Evan Parker Electro-Acoustic Ensemble
The Moment´s Energy

Evan Parker soprano saxophone
Peter Evans trumpet, piccolo trumpet
Kō Ishikawa shō
Ned Rothenberg clarinet, bass clarinet, shakuhachi
Philipp Wachsmann violin, live electronics
Agustí Fernandez piano, prepared piano
Barry Guy double-bass
Paul Lytton percussion, live electronics
Lawrence Casserley signal processing instrument
Joel Ryan sample and signal processing
Walter Prati computer processing
Richard Barrett live electronics
Paul Obermayer live electronics
Marco Vecchi sound projection
Recorded November 2007, Lawrence Batley Theatre, Huddersfield
Engineer: Steve Lowe
Produced by Steve Lake

With the conviction of a fractal, this fifth ECM outing from Evan Parker’s Electro-Acoustic Ensemble unwinds in distorted, vastly interconnected replications. True to form, the ensemble welcomes three new members: trumpeter Peter Evans, reedman Ned Rothenberg (who also plays shakuhachi), and Kō Ishikawa playing the shō (Japanese mouth organ). As the growing roster (here numbering 14 members) simultaneously hones and fragments the ensemble’s dynamics, it likewise reshuffles Parker’s role as composer and bandleader in this commissioned piece for the 2007 Huddersfield Contemporary Music Festival. As with The Eleventh Hour, a wealth of intensities emerged in the rehearsal sessions leading up to the event in question, only now most of the selections are taken from behind those very scenes (only Part IV and the epilogue are live). A meticulously composed fuselage serves to enhance the spontaneity of its appendages.

Part 1 introduces us to the masterful cross-referencing of signatures that distinguishes this album from its predecessors as a work of superlative control. Waterspouts of piano (Agustí Fernández), soprano saxophone (Parker), and violin (Phillipp Wachsmann) leap and drown in a roiling ocean of sonic information, from which Part 2 draws out cartographic ingredients in the effervescent soup of Rothenberg’s bass clarinet. Part 3 pales into lachrymose shades, rubbed smooth by the sandpaper of a deep-throated awareness. Its echoes are more pre than post. Part 4 strikes the expressiveness of Ishikawa’s shō like a match to wick. If ever there was darkness in these halls, it is now dispelled by holy presence. This transmogrifies into a jangling exposition in Part 5 and on to the bowed details of Part 6. In a space where siren and unfinished business can stew and percolate, its string-heavy idols pirouette at the border of gut and reason before Part 7 evinces fantastic droning depth. The album’s most nourishing morsel comes last in the form of “Incandescent Clouds,” an electronic summation of all that has preceded, spliced and held together until it fuses anew.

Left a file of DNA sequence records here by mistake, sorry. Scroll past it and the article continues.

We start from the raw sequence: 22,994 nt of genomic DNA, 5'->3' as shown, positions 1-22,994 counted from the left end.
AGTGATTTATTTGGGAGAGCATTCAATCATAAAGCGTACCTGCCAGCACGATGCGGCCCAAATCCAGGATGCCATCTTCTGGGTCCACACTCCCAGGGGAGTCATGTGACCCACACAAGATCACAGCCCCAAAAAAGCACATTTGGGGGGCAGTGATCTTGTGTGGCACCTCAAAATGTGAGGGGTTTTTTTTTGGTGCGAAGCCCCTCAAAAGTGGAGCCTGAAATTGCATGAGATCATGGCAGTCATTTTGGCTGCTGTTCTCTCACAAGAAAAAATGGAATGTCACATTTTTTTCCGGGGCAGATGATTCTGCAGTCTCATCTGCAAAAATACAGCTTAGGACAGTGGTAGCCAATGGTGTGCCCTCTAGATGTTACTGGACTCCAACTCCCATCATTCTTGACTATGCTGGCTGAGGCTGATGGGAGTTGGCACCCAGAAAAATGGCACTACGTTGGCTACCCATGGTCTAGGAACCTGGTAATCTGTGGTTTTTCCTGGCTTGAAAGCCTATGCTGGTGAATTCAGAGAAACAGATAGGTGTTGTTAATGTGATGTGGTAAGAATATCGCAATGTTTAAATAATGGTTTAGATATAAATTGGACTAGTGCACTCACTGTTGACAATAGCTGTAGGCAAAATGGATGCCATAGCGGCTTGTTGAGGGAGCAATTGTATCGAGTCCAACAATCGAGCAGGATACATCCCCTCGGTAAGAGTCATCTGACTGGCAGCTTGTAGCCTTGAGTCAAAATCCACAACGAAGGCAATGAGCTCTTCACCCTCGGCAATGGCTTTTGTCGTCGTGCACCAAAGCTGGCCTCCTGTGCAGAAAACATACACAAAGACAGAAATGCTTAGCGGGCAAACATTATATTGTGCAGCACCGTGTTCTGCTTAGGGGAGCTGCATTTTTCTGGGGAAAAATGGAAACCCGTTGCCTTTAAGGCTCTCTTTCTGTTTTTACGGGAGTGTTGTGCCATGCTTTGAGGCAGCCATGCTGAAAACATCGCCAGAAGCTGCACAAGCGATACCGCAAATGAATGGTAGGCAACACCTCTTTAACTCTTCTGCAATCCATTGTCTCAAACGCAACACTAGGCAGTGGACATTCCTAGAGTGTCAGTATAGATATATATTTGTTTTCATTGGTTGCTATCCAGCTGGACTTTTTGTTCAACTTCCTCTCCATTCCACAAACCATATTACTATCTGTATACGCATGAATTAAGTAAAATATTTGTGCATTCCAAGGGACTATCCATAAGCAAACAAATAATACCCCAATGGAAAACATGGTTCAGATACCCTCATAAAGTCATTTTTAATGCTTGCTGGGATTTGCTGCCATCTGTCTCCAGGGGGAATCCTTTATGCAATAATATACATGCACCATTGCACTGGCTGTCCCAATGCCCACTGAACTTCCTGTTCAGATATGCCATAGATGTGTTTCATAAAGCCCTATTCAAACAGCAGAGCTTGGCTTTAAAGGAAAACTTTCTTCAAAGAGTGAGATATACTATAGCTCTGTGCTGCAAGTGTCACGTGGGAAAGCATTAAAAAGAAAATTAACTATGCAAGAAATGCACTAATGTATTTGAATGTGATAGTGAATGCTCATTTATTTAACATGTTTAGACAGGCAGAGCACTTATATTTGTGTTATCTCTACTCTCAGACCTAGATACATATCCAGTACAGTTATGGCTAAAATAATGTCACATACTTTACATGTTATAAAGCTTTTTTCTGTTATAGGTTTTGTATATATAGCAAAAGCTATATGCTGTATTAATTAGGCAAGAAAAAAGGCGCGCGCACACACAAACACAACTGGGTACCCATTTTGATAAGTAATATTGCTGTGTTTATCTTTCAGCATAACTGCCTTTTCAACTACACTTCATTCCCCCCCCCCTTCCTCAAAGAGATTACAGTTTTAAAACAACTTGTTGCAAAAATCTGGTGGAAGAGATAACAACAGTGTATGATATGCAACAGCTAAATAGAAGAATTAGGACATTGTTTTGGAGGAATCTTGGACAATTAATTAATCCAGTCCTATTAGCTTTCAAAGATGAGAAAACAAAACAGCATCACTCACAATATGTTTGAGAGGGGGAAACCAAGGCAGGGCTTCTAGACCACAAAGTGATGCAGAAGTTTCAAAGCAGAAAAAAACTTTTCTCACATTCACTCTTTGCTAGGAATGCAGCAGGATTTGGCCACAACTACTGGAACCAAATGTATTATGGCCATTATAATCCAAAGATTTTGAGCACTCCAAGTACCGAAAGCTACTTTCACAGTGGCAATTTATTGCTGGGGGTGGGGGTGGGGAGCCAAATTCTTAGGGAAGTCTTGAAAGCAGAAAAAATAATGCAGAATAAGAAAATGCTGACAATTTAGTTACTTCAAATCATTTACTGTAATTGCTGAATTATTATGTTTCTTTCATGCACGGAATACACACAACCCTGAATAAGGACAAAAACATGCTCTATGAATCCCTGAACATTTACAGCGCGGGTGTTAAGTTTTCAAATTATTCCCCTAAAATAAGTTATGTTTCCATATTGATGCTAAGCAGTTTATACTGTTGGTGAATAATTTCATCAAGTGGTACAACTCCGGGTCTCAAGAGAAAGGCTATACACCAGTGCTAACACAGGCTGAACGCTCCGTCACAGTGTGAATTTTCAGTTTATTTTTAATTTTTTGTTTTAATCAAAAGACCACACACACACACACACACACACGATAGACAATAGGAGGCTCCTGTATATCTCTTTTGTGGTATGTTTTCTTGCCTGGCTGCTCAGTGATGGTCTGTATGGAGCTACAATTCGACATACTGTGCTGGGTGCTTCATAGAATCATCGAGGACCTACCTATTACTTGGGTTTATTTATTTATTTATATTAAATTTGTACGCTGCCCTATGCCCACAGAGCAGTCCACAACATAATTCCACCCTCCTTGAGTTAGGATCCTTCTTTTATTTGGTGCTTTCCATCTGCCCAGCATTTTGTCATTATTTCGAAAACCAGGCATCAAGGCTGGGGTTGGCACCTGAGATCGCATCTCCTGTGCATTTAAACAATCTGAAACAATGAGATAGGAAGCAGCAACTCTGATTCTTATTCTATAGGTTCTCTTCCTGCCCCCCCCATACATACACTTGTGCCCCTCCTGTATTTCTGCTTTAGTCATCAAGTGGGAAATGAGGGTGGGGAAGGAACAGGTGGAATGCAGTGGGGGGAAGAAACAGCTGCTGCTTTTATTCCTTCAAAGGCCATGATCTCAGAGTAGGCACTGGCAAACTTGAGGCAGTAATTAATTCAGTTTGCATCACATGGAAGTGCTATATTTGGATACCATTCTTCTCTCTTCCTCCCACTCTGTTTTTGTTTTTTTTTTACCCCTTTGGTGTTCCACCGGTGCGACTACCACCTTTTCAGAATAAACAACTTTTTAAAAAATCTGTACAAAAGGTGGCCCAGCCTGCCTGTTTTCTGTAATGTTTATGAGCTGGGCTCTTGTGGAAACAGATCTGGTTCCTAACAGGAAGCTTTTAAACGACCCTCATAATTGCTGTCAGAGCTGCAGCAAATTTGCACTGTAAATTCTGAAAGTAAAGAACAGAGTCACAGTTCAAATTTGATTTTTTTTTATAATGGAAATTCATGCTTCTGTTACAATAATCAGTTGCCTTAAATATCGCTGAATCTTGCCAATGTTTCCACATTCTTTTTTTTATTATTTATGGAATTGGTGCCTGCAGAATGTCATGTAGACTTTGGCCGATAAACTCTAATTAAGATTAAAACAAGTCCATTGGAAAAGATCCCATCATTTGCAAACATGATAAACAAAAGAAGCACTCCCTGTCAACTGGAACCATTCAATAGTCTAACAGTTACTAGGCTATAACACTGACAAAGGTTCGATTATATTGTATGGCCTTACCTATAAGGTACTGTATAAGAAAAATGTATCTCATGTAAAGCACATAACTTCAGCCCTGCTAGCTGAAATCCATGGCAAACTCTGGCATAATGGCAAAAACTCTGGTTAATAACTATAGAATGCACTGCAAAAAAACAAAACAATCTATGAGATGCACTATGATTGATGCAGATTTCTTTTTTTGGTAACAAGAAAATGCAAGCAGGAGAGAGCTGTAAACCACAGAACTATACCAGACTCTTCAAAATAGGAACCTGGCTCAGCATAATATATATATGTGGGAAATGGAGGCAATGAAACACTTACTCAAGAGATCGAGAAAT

As the most electro-centric of the EAE recordings, The Moment’s Energy embodies an exact and accomplished science. Yet no matter how technologically slanted the music becomes, it always retains an earthen quality. Interventions reveal the circuitry of life at large. Every element carries equal atomic weight. Thus it becomes the thing it never professes to be: naked sound. Like the repeated word, it sheds its associations, becomes its own entity.

This is energy’s moment.

Evan Parker Electro-Acoustic Ensemble: The Eleventh Hour (ECM 1924)

The Eleventh Hour

Evan Parker Electro-Acoustic Ensemble
The Eleventh Hour

Evan Parker soprano saxophone, voice
Philipp Wachsmann violin, live electronics